7- Giving my kids change to play with and allowing my oldest to spend it in stores. The other day I told him he could have $2 to spend in a store. He counted some change that I gave him and found that he had $1.80 in two quarters and 13 dimes. I told him to go get two more dimes. He returned with two quarters and told me that instead of getting three more dimes he was going to use the two quarters. Then he took away three dimes to put back. When we go to the store he has his budget and will look for items that he can buy and try to figure out what he can buy. (We bring extra for the tax currently.) Often the cashiers will eat it up and will ask him if he can figure out what his change will be. My two and a half year old likes to count the pieces of money and talk about the sizes and colors and identify the numbers on the money. (Yes, he’s under three. No he doesn’t put it in his mouth.)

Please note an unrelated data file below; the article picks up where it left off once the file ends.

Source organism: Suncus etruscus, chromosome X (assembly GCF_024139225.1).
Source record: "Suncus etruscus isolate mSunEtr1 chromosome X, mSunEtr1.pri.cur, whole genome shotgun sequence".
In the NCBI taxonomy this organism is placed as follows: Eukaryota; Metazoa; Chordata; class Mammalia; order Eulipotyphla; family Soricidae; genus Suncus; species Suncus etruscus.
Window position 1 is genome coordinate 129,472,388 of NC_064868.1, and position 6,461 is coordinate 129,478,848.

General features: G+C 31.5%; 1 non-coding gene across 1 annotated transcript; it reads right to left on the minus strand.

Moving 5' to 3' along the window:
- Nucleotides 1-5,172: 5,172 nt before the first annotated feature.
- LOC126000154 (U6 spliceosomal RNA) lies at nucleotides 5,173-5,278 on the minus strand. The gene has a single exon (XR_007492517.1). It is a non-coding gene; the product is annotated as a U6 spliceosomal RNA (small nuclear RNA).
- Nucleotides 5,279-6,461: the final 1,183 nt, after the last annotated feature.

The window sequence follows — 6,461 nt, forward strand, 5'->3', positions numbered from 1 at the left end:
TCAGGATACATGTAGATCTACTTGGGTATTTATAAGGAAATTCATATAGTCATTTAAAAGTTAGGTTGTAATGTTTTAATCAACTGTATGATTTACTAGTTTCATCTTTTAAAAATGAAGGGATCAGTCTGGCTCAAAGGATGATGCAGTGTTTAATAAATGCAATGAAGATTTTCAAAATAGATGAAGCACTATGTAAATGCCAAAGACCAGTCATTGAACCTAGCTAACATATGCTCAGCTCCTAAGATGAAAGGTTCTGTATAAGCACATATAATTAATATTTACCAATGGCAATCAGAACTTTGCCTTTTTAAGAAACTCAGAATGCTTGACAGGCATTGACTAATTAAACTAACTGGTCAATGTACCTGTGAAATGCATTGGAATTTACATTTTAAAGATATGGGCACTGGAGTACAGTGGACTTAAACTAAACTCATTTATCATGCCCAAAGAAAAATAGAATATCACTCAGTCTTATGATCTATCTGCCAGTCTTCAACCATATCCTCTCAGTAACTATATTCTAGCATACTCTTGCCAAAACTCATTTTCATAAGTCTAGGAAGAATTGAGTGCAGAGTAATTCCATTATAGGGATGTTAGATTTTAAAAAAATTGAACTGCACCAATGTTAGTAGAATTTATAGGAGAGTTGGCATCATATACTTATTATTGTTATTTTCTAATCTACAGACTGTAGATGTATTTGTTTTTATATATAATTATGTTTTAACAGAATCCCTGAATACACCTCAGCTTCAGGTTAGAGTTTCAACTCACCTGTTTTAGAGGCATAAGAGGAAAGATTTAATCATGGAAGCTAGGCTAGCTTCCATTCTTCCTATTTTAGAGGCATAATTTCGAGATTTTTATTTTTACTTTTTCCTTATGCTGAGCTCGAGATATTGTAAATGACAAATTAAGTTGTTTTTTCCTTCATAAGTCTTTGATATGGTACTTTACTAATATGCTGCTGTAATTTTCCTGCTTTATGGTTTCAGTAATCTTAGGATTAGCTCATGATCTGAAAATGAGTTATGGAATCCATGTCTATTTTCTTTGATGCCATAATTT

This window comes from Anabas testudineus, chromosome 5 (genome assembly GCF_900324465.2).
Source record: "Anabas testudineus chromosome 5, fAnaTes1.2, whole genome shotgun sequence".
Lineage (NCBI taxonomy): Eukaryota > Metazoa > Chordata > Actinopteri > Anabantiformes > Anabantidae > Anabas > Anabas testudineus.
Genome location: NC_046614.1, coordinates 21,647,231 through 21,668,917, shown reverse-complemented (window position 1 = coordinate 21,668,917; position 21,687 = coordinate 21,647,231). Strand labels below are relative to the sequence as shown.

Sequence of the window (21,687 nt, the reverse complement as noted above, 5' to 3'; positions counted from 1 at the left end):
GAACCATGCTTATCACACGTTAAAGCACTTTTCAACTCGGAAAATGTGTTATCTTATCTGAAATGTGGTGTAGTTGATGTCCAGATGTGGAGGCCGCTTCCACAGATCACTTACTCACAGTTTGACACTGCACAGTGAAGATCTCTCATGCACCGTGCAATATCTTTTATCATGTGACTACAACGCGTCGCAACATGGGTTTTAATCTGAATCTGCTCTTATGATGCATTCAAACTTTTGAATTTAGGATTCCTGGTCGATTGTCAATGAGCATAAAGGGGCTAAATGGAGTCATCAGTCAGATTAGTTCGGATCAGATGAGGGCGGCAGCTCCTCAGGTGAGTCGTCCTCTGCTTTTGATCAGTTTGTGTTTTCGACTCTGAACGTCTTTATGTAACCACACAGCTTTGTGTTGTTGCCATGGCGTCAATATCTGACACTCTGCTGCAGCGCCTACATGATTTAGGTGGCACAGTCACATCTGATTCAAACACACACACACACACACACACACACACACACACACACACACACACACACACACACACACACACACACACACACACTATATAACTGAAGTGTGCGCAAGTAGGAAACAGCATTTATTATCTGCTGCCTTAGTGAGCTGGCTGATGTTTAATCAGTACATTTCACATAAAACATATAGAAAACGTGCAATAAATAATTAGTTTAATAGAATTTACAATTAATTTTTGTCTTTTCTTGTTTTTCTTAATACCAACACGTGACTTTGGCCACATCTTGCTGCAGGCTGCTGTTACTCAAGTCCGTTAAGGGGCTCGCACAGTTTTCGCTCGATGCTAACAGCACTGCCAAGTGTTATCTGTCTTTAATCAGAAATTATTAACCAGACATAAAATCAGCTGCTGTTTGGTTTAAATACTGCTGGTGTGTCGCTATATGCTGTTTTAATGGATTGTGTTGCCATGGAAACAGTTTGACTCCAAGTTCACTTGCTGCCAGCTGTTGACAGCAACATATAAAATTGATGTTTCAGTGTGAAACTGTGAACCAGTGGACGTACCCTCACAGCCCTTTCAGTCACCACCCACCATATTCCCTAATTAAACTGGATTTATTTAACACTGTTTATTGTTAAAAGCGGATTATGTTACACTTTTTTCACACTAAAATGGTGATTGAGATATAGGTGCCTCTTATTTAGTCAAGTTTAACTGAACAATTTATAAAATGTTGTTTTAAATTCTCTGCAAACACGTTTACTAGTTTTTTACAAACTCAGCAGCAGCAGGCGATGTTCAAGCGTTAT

8- Variety plates of food. I’ve discovered that my kids aren’t “fussy” eaters. My kids have certain preferences and that when they’re simply offered things they will pick and choose and sample and make choices based on their needs. Then I can finish whatever they don’t finish. It eliminates battles and I learn interesting things. Like that my six year old likes bread with cream cheese that is sprinkled with dried basil. And that I like bread with cream cheese that is sprinkled with dried basil. There’s no pressure. My oldest will ask “what does that taste like?” and I’ll tell him what it tastes like so that he’s prepared so that instead of thinking that a mango will taste like sweet potato he’ll know that it tastes sort of like peach and pineapple together, with the feeling of a peach. They know that they’re allowed to spit out anything that they don’t want and my 2.5 year old will come over, take my hand and spit out the unwanted food. My six year old will tap me and point at a bowl or a napkin and I’ll let him spit it out there. They don’t spit food on the table or floor, and they don’t reject new foods out of the fear that they’ll “have” to eat them.